Interview with Jane Addams, August 30, 1923 (excerpt)



But One Public Appearance, At Which She May Say Few Words, Her Program

Ailment For Which She Had Operation Not Grave, But Weakens; No Survey Here

Convalescing after an illness which kept her for a month confined in a hospital in Japan, and still feeling the effects of an injury to her arm, suffered in a rickshaw accident in China, Jane Addams, one of the world's greatest social workers and the woman who established the famous Hull House of Chicago in 1889, arrived in Honolulu this afternoon a passenger on the Pacific Mail liner President Cleveland.

Miss Addams, who is completing a pleasure tour which has included visits to France, Scandinavia, India and the Orient, will remain in Honolulu until September 8 when she will sail on the steamship Calawaii for Los Angeles. After a short visit in California with relatives she will continue on to Chicago to resume her work at the social settlement.

Traveling with her as companions are Mary Rozet Smith and Dr. Alice Hamilton, instructor in the medical department of Columbia University.

One Public Appearance

Miss Addams will make but a single appearance while she is here and that will be a week from tomorrow evening at the Central Union Church. She has consented to occupy a seat on the platform at the meeting, under the auspices of the Pan-Pacific Union and the League of Women Voters, at which Chester H. Rowell will give the [page 2] main address. Due to her physical condition, which is not all good, she has declined to talk at any length but probably will say a few words. Other invitations to speak have been extended to her but she will not be able to accept them, she intimated off port this morning.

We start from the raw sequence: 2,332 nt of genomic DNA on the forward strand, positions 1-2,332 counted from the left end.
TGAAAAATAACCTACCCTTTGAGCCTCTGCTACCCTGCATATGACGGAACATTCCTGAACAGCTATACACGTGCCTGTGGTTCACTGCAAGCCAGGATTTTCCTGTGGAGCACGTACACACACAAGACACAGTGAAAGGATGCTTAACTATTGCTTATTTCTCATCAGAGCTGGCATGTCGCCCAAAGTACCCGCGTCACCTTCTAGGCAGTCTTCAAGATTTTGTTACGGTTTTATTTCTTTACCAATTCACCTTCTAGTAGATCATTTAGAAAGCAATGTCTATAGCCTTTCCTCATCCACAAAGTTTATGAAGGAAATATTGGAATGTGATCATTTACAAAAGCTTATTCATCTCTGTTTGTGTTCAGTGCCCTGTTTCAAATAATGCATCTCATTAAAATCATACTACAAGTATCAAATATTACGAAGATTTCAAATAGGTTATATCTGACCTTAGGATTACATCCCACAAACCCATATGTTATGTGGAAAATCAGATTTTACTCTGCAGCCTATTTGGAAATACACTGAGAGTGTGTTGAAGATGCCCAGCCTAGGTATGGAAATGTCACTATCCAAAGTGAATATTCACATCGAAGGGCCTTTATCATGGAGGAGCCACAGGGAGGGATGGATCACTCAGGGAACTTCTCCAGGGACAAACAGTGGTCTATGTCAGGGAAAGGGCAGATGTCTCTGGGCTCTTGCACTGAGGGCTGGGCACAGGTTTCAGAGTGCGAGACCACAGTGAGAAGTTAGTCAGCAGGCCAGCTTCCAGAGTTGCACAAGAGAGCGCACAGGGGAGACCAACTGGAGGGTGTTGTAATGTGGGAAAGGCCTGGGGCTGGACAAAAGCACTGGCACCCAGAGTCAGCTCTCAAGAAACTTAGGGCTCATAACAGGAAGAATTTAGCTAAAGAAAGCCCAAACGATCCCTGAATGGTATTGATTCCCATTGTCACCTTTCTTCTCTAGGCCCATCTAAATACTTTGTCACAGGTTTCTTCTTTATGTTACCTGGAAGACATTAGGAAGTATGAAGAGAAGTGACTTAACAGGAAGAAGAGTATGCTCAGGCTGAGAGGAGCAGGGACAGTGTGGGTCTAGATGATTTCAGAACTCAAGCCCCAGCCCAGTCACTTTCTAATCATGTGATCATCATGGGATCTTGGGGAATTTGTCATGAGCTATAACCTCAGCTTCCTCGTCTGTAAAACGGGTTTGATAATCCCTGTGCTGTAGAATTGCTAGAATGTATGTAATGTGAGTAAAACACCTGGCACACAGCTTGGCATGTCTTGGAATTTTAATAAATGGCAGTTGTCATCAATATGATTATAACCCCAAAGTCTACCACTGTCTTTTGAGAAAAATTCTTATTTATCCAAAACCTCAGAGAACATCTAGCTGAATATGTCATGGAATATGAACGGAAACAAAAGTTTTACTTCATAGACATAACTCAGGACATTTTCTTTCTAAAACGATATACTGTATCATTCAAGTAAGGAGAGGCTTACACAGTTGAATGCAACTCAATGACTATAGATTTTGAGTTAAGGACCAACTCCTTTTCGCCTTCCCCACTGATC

The tour which Miss Addams began last December when she went to The Hague to attend a meeting of the Women's International League has been a pleasure trip entirely with this one exception. Leaving Belgium her party took in Norway, Denmark and Sweden, returned to Paris and then sailed for Bombay. Two months were spent in India, about the same amount of time in China and approximately seven weeks in Japan.

Denies Ailment Serious

It was while in Japan that she became ill and physicians, after consultation, decided on an operation. It was a success and today her health is good except that she is still somewhat exhausted from the rigors of her illness and from constant traveling for nearly 10 months. Reports at the time of her operation indicated that her ailment was serious but she denied this flatly this morning. After a month in the hospital she went to Nikko, near Yokohama, where she remained for three weeks resting and storing up strength for her homeward journey.

Miss Addams will make no survey of social or industrial conditions in Hawaii.

"I will have no time to carry on any such work here," she said this morning. "I am not in a position to give my impressions of social conditions in any of the countries I have visited. My stops were too short to permit me to gather definite information or to obtain any lasting impressions."

Reception Guest at [Tokyo]

Miss Addams was a guest at an elaborate reception in [Tokyo] but has made no public appearances elsewhere. She has talked briefly with people interested in social and industrial problems but has done so only casually and not with the intention of seeking information.

Dr. Frank Bunker of the Pan-Pacific Union, met Miss Addams on board the Cleveland off port this morning. The reception committee at the wharf included only Mrs. Harriet Castle Coleman and Miss Ermine Cross, director of the Castle Kindergarten. Both are old friends of Miss Addams. James Rath, head worker of Palama Settlement, met her in Chicago years ago.

Reservations for her party have been made at the Pleasanton Hotel, Punahou.